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dc.contributor.authorMcKay, Belinda
dc.date.accessioned2017-05-03T11:33:32Z
dc.date.available2017-05-03T11:33:32Z
dc.date.issued2014
dc.identifier.issn13218166
dc.identifier.doi10.1017/qre.2014.7
dc.identifier.urihttp://hdl.handle.net/10072/66134
dc.description.abstractThis paper reveals that Ellerton Gay, who in the 1890s published four novels about life in Australia, was the pseudonym of Emma Watts Grimes n饠Allen (1846-1921). Watts Grimes's trajectory from orphaned English migrant, to the wife of successful Toowoomba businessman, and - after her return to England in middle age - to a modestly successful writer demonstrates the transformative possibilities for women of migration to the colonies. She wrote not from economic necessity, but - on the internal evidence of the novels - as a woman whose colonial experience contributed to, rather than detracted from, her sense of herself as cultured, modern and cosmopolitan. The intersection of the pseudonymous and biographical identities is of particular interest because Ellerton Gay draws on the life experiences of her creator to flesh out the conventions of the romance genre in two settings, turn of the century England and nineteenth century Australia. Ellerton Gay's shorter fiction, which offers a humorous commentary on the English marriage market of the 1890s, is rather slight and conventional. Her four novels, however, contribute to the reinterpretation of Australia's colonial past and the imagining of its future by showing that individual empowerment and social cohesion can only be achieved by embracing new moral and social codes. While Ellerton Gay will not displace Rosa Praed as the leading woman writer to emerge from colonial Queensland, the revelation of her identity solves a minor mystery, and thickens the texture of Queensland's cultural history.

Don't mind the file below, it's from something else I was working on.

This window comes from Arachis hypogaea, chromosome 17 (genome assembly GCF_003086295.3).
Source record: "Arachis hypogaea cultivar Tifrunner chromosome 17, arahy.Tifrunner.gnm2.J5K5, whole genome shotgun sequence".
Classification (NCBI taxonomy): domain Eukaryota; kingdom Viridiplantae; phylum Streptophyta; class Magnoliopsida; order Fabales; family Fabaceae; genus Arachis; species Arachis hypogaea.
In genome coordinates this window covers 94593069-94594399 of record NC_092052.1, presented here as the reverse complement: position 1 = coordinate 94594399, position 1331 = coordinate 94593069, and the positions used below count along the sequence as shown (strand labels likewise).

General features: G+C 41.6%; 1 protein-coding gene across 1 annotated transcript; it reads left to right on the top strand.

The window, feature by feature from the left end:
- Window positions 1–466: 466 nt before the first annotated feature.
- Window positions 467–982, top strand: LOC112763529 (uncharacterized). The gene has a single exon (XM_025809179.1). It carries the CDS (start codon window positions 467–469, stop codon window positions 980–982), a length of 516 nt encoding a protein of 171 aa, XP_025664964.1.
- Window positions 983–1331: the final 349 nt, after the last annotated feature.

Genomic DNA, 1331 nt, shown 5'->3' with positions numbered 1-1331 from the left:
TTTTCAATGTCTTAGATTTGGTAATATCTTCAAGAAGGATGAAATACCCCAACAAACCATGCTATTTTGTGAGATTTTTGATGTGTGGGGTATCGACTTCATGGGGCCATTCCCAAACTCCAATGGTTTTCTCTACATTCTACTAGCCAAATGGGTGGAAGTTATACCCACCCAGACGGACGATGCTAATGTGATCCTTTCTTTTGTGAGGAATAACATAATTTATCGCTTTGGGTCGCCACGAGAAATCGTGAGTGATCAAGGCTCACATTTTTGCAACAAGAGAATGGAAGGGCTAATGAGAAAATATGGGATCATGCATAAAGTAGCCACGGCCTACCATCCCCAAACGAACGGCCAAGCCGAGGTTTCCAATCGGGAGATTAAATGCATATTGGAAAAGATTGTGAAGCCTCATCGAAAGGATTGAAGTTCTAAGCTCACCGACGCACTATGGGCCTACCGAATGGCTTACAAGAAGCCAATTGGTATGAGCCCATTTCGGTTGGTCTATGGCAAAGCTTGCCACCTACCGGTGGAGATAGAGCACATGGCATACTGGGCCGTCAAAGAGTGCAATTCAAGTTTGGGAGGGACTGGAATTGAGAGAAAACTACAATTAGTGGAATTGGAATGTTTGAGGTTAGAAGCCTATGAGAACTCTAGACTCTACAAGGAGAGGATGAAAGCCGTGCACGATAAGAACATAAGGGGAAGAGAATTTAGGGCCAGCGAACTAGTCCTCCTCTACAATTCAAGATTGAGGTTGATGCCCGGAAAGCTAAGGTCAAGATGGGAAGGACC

dc.description.peerreviewedYes
dc.description.publicationstatusYes
dc.format.extent115814 bytes
dc.format.mimetypeapplication/pdf
dc.languageEnglish
dc.language.isoeng
dc.publisherCambridge University Press
dc.publisher.placeUnited Kingdom
dc.relation.ispartofstudentpublicationN
dc.relation.ispartofpagefrom49
dc.relation.ispartofpageto61
dc.relation.ispartofissue1
dc.relation.ispartofjournalQueensland Review
dc.relation.ispartofvolume21
dc.rights.retentionY
dc.subject.fieldofresearchAustralian Literature (excl. Aboriginal and Torres Strait Islander Literature)
dc.subject.fieldofresearchHistorical Studies
dc.subject.fieldofresearchOther History and Archaeology
dc.subject.fieldofresearchHistory and Philosophy of Specific Fields
dc.subject.fieldofresearchcode200502
dc.subject.fieldofresearchcode2103
dc.subject.fieldofresearchcode2199
dc.subject.fieldofresearchcode2202
dc.title"What's in a name?" The mystery of Ellerton Gay
dc.typeJournal article
dc.type.descriptionC1 - Articles
dc.type.codeC - Journal Articles
dcterms.licensehttp://creativecommons.org/licenses/by-nd/3.0/
gro.facultyArts, Education & Law Group, School of Humanities, Languages and Social Sciences
gro.rights.copyright© The Author(s) 2014. This is an Open Access article distributed under the terms of the Creative Commons Attribution-NoDerivs 3.0 Unported (CC BY-ND 3.0) License (http://creativecommons.org/licenses/by-nd/3.0/) which permits unrestricted distribution and reproduction in any medium, providing that the work is properly cited. You may not alter, transform, or build upon this work.
gro.date.issued2015-05-06T03:05:33Z
gro.hasfulltextFull Text
gro.griffith.authorMcKay, Belinda J.


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